Little optimism about China’s property destocking prospects
Inventory in smaller cities has swollen to more than six years of sales
“Destocking” is the new buzzword in mainland China’s property sector, but people who study the industry say oversupply will not be an easy problem to solve.
The oversupply of new homes in smaller cities has become increasingly serious in the past year, attracting the attention of central government leaders.
Data from the National Bureau of Statistics showed the mainland’s unsold property amounted to a record 696 million square metres by the end of November, up from 598 million square metres a year ealier.
The authorities have included destocking in their five economic targets for 2016 after President Xi Jinping urged the reduction of property inventory at a government meeting in November to ensure the sustainable development of the property sector.
But analysts say there are a lot of challenges to be overcome.
“Home prices are already very low,” said Zhao Weijun, a Jiangsu-based managing director of property agency Centaline.
Jiangsu province in eastern China had the mainland’s biggest inventory of unsold homes at the end of November, according to estimates by Chinese real estate portal SouFun. In the small central Jiangsu city of Taizhou, home price had fallen for nine straight months to 5,938 yuan per square metre, back to the price level in 2010.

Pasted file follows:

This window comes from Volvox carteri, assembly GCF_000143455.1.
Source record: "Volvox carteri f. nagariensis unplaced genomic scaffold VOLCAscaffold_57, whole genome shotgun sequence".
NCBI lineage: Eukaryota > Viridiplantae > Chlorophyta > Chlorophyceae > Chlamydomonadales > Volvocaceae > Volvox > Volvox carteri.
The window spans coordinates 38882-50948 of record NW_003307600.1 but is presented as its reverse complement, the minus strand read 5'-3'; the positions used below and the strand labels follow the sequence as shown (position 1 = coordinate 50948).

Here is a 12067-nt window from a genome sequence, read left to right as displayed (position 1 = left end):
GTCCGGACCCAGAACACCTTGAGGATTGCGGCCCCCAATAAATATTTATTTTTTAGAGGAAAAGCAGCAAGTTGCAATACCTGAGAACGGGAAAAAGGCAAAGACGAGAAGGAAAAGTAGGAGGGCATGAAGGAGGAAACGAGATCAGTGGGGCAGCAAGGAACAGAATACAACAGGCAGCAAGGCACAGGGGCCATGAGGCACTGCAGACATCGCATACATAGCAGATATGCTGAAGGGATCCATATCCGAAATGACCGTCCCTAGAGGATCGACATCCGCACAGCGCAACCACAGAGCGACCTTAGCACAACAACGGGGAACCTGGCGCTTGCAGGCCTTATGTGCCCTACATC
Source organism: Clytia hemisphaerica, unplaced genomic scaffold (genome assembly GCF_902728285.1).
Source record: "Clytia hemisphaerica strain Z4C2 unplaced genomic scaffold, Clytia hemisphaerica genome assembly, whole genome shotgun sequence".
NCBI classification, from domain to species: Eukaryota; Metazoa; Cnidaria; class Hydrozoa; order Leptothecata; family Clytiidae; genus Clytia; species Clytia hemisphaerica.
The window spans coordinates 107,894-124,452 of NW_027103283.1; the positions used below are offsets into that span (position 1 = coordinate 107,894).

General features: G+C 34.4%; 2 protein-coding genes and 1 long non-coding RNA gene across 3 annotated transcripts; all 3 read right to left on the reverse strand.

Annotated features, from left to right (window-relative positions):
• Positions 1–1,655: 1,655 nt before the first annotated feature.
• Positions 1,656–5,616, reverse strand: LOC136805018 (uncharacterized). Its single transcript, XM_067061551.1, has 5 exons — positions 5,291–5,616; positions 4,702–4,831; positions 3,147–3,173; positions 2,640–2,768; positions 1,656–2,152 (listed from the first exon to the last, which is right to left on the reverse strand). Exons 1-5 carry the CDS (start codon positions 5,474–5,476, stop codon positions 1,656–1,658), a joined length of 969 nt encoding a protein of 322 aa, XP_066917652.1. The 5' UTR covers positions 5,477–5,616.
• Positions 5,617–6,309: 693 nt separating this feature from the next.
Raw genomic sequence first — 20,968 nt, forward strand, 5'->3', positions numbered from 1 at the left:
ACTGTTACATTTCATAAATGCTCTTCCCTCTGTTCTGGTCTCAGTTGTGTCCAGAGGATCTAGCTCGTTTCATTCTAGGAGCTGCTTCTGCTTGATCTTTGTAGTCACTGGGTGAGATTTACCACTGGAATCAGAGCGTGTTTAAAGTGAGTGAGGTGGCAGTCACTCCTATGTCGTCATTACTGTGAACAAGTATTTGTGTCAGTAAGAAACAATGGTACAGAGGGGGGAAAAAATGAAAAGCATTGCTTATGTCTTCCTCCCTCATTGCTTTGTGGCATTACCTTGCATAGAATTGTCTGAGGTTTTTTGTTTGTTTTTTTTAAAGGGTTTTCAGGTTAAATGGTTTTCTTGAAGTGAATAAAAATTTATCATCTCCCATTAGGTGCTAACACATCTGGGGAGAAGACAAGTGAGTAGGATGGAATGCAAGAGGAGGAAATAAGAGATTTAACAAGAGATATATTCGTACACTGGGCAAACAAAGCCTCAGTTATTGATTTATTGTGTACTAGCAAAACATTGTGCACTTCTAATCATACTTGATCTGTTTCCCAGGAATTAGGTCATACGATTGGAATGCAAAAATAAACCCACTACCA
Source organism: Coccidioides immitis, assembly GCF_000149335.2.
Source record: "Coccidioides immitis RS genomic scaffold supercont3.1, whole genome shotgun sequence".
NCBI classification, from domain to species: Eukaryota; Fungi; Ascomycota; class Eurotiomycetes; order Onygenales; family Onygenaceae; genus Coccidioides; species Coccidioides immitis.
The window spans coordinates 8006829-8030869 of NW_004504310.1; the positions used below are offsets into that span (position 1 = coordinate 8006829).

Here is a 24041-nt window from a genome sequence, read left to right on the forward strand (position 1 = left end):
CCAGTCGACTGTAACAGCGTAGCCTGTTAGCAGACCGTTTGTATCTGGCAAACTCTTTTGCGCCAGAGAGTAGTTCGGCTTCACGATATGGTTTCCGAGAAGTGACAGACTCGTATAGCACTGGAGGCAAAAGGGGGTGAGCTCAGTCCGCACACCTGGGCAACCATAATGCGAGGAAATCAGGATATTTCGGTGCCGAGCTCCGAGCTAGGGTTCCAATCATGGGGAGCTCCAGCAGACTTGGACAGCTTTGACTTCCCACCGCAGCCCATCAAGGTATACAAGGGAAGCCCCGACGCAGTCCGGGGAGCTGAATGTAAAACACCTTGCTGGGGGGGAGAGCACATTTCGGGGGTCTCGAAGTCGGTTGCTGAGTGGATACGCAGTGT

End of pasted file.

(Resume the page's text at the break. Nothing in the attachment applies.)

Zhao said demand was the main problem, rather than supply, but it was getting harder to stimulate buying through price cuts or cuts to interest rates. Taking Jiangsu as an example, except for the provincial capital Nanjing, most cities were seeing bigger population outflows than inflows and most local residents already had at least one or two properties.
The central government has introduced a series of measures since late 2014 to boost home sales, including six rate cuts and the lifting of restrictions on home buying. Average mortgage rates fell to a record low of 4.63 per cent in December, according to financial data provider Rong360.
David Hong, head of research at China Real Estate Information Corp, said destocking would be a “gradual process” in the light of the wider economic slowdown.
Hong said he expected the government would further lower benchmark deposit and lending rates this year.
The real estate sector plays a significant role in the mainland economy, accounting for more than 15 per cent of gross domestic product (GDP).
Developers were aggressive purchasers of parcels of land across the mainland in the wake of the global financial crisis in 2008, when the central government introduced a 4 trillion yuan stimulus package to assist local governments to lend money to companies to develop housing estates and infrastructure.
But property investment has come off the boil in the past year, growing by just 1.3 per cent year on year in the first 11 months of last year, compared with an 11.9 per cent surge in the same period in 2014.
Inventory in third- and fourth-tier cities has swollen to more than six years of sales, SouFun estimates.
“Property investment should be based on the local economic structure, not GDP,” Zhao said, adding that the key to rebalancing supply and demand was to develop the economy and create more job opportunities in smaller cities.